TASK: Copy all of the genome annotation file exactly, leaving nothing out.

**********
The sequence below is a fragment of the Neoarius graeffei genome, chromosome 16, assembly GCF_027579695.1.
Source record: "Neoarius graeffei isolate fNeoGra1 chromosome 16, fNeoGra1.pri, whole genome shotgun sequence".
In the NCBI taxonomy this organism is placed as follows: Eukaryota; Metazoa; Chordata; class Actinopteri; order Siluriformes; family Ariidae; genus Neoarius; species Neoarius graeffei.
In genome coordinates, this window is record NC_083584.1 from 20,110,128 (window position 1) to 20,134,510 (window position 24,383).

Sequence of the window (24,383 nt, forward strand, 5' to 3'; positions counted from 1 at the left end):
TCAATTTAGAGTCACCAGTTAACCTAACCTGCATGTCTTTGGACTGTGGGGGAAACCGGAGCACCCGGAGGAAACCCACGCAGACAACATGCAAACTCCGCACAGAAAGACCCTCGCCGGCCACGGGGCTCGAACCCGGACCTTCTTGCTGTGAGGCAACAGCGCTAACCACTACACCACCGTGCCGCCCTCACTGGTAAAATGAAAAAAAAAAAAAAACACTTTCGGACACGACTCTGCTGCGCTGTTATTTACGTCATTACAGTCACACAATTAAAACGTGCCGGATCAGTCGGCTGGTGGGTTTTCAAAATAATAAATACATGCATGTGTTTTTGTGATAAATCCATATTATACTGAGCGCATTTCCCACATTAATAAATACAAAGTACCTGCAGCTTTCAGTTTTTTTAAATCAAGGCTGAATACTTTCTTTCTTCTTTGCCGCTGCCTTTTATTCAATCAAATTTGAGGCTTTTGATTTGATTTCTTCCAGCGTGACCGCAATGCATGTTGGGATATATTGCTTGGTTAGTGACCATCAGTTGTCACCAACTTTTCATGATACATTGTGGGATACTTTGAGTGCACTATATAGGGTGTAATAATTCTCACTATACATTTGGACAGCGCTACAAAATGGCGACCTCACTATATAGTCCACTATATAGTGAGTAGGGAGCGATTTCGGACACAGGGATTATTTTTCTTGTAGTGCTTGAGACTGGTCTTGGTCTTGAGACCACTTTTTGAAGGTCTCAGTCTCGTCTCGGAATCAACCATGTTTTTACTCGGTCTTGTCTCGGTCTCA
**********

The sequence below is a fragment of the Neoarius graeffei genome, chromosome 16, assembly GCF_027579695.1.
Source record: "Neoarius graeffei isolate fNeoGra1 chromosome 16, fNeoGra1.pri, whole genome shotgun sequence".
In the NCBI taxonomy this organism is placed as follows: Eukaryota; Metazoa; Chordata; class Actinopteri; order Siluriformes; family Ariidae; genus Neoarius; species Neoarius graeffei.
In genome coordinates, this window is record NC_083584.1 from 20,110,128 (window position 1) to 20,134,510 (window position 24,383).

Sequence of the window (24,383 nt, forward strand, 5' to 3'; positions counted from 1 at the left end):
TCAATTTAGAGTCACCAGTTAACCTAACCTGCATGTCTTTGGACTGTGGGGGAAACCGGAGCACCCGGAGGAAACCCACGCAGACAACATGCAAACTCCGCACAGAAAGACCCTCGCCGGCCACGGGGCTCGAACCCGGACCTTCTTGCTGTGAGGCAACAGCGCTAACCACTACACCACCGTGCCGCCCTCACTGGTAAAATGAAAAAAAAAAAAAAACACTTTCGGACACGACTCTGCTGCGCTGTTATTTACGTCATTACAGTCACACAATTAAAACGTGCCGGATCAGTCGGCTGGTGGGTTTTCAAAATAATAAATACATGCATGTGTTTTTGTGATAAATCCATATTATACTGAGCGCATTTCCCACATTAATAAATACAAAGTACCTGCAGCTTTCAGTTTTTTTAAATCAAGGCTGAATACTTTCTTTCTTCTTTGCCGCTGCCTTTTATTCAATCAAATTTGAGGCTTTTGATTTGATTTCTTCCAGCGTGACCGCAATGCATGTTGGGATATATTGCTTGGTTAGTGACCATCAGTTGTCACCAACTTTTCATGATACATTGTGGGATACTTTGAGTGCACTATATAGGGTGTAATAATTCTCACTATACATTTGGACAGCGCTACAAAATGGCGACCTCACTATATAGTCCACTATATAGTGAGTAGGGAGCGATTTCGGACACAGGGATTATTTTTCTTGTAGTGCTTGAGACTGGTCTTGGTCTTGAGACCACTTTTTGAAGGTCTCAGTCTCGTCTCGGAATCAACCATGTTTTTACTCGGTCTTGTCTCGGTCTCA